BRUSSELS SPROUTS ARE finally at the farmers market! I know what you’re thinking: “My kid would never eat that.” Or, maybe even: “I would never eat that.” Well, I admit, I never tried a Brussels sprout that I liked until fairly recently. I had always had them boiled too much and overcooked so they were mushy and gross. I’m always determined to try new things, and I’m on a mission to get my kids to try new things, as well.
We have a rule at our house: You must try everything on your plate. You don’t have to like it. You don’t even have to eat it all. But you must TRY it. We call it a “no thank you portion”. Some experts tell you that you should serve new foods and not necessarily make your kids eat it. Just keep serving it and they will eat it eventually. I disagree. I’m mean, though - if my kids don’t try something, they don’t get dessert. I’m not asking much, just stick some in your mouth and chew.
Here’s where I do agree with the experts. Children (as well as some adults), prefer foods that are familiar, and tend to reject new foods. We as parents have control over what’s served, and children have control over how much they eat (even if bribed with dessert). Parents tend to give up serving a food after it’s rejected, but studies have shown that it can take as many as ten exposures to a food before a child starts accepting it. Therefore, it may take some time (even years), but eventually, they may learn to appreciate foods they used to reject.
Don’t believe me? I have been serving Brussels sprouts to my kids for years. I have one child, Joshua, that turns up his nose every time. He takes his “no thank you portion”, and nothing more. The last time I served it, he said to me “Mom, I think I’m starting to like Brussels sprouts, but only how you make them. When they’re almost black and crunchy.” This is what makes a food-geek mom like me beam with pride. That gave me as much joy as when my oldest boy, Jimmy, asked for beets with his birthday dinner. Josh, unfortunately, still hates beets. I’m still working with him on that one.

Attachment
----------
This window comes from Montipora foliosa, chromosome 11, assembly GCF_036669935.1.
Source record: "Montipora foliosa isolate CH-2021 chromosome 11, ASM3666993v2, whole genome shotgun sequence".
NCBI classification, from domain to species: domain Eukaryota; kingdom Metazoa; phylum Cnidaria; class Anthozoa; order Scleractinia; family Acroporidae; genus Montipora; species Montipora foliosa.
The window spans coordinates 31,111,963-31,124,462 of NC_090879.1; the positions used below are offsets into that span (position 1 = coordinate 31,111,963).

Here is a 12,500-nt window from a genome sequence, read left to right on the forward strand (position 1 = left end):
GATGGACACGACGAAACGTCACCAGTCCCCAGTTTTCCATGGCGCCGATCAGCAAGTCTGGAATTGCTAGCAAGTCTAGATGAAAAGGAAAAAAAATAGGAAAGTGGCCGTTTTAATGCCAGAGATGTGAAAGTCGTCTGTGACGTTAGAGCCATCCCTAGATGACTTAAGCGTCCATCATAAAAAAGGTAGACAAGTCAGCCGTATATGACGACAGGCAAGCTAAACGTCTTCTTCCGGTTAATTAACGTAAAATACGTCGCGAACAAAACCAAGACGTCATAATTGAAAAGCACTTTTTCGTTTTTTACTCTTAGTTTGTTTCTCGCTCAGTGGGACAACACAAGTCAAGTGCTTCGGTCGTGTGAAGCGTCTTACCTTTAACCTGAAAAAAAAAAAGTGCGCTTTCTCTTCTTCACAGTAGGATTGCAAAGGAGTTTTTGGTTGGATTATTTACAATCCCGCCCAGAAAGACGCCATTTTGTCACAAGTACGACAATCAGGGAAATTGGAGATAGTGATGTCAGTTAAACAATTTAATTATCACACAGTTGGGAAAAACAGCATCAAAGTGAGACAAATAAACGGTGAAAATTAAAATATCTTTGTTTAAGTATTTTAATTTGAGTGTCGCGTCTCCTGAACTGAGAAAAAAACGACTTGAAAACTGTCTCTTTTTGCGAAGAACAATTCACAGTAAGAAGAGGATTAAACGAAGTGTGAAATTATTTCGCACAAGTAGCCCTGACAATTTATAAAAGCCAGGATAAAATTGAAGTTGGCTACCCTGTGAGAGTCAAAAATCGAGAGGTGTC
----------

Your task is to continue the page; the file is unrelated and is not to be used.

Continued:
If you can, I encourage you to buy Brussels sprouts right on the stalk, the way you see them at the farmers market. Let your kids see how it’s grown. They can even help pull or cut the buds off the stalk. This recipe also calls for bacon. Yes, I’m a firm believer that everything tastes better with bacon. Especially vegetables. Leave it out if you wish. The Brussels sprouts will still taste great.
Preheat oven to 400 degrees.
Prepare sprouts by removing outer discolored leaves and cutting large sprouts in half.
In a large bowl, toss sprouts with olive oil and salt and pepper to taste. Dice bacon with kitchen shears and add to sprouts. Place on a parchment lined baking sheet, spreading them into one layer, making sure bacon is evenly distributed.
Roast in the oven for 35-45 minutes, or until dark brown (almost blackened), shaking baking sheet once or twice during cooking. Let them cool slightly before placing them in a serving dish. Sprinkle with salt and serve to your picky eaters.